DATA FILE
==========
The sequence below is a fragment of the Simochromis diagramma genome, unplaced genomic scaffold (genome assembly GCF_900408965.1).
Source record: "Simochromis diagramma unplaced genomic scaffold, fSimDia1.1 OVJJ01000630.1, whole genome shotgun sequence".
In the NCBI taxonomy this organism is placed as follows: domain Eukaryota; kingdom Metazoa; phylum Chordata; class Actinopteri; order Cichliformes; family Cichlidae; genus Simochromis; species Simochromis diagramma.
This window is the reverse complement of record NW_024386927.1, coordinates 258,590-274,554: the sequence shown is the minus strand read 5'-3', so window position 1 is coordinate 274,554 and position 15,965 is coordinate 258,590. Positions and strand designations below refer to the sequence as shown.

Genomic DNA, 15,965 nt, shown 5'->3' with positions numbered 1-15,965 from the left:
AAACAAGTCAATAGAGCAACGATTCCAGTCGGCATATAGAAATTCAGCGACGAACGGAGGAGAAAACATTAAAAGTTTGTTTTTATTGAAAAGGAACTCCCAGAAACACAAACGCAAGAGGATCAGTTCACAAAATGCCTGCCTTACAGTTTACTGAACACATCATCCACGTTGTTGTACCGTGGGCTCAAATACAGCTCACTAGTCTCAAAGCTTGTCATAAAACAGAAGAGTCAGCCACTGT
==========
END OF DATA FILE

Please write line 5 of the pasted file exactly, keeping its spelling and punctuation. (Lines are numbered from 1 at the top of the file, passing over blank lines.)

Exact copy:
Genomic DNA, 15,965 nt, shown 5'->3' with positions numbered 1-15,965 from the left: